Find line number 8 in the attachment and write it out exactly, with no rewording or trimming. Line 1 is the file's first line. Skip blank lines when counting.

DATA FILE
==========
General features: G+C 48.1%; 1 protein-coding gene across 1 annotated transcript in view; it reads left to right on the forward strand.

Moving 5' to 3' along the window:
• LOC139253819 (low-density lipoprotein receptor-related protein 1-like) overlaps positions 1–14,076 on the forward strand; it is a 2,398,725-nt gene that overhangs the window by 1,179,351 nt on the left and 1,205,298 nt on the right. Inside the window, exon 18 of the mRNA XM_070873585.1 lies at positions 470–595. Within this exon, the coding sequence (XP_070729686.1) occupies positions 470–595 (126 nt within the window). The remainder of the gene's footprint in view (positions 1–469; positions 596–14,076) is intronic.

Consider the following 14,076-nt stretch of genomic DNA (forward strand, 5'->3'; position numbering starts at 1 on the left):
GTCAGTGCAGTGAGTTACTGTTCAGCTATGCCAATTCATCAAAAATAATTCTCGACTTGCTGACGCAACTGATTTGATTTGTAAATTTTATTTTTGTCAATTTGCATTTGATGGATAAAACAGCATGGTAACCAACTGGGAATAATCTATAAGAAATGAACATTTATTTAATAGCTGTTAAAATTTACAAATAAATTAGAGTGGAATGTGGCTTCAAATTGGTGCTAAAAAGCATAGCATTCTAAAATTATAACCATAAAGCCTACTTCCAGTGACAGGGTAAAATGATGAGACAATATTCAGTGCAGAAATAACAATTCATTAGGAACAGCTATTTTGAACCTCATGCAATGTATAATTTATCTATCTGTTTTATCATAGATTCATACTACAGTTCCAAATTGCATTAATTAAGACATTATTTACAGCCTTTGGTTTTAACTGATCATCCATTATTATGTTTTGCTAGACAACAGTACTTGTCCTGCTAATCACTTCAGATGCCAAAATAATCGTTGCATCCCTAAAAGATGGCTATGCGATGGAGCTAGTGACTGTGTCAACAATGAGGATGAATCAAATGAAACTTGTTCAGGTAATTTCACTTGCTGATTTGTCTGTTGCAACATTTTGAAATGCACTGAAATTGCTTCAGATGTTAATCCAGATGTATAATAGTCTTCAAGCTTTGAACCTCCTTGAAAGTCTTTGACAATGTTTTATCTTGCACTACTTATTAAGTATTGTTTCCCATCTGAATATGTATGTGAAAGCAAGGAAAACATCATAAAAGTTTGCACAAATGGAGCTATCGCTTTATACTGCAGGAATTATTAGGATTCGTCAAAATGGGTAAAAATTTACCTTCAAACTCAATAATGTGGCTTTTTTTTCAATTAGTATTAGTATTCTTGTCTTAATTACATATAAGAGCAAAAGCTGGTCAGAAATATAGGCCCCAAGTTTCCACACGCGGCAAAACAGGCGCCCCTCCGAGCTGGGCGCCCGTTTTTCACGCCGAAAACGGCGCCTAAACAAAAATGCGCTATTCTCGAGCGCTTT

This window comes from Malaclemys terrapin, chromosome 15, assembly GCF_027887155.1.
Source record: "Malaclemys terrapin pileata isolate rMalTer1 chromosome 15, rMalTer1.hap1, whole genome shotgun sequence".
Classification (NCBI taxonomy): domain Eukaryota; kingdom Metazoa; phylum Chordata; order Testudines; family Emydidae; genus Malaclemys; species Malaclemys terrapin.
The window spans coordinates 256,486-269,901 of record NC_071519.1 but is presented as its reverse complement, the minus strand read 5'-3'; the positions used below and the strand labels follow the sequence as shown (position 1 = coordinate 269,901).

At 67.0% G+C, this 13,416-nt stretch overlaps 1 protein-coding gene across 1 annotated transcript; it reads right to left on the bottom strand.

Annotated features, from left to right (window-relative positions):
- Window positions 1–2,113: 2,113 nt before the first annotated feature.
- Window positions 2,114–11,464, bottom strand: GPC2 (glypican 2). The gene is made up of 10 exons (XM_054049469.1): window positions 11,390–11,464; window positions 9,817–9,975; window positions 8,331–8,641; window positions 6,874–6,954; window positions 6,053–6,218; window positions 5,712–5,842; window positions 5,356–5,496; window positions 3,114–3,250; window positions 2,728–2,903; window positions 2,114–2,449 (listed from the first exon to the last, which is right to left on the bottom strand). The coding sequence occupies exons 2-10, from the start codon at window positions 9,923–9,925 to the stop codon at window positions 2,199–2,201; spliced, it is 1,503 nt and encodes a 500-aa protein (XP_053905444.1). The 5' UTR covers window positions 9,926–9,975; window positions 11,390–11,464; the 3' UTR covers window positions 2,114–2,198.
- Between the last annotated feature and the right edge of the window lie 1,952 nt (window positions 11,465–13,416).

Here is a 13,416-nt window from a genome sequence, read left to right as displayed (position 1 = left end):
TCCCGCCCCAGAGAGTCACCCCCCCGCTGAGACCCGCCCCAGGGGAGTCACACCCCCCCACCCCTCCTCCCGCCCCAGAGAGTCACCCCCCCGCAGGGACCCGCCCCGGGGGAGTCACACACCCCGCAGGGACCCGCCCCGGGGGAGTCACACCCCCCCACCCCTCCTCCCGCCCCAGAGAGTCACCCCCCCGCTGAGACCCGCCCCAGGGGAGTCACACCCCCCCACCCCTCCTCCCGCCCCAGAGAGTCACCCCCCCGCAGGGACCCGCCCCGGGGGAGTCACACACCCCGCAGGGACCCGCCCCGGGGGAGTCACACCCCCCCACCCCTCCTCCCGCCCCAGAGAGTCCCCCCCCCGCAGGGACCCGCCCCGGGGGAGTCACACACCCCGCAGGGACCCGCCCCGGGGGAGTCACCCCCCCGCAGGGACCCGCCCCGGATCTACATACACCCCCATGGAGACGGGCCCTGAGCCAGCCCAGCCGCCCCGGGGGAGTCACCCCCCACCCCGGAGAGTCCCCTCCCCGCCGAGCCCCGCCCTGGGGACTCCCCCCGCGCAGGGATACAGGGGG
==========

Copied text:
Classification (NCBI taxonomy): domain Eukaryota; kingdom Metazoa; phylum Chordata; order Testudines; family Emydidae; genus Malaclemys; species Malaclemys terrapin.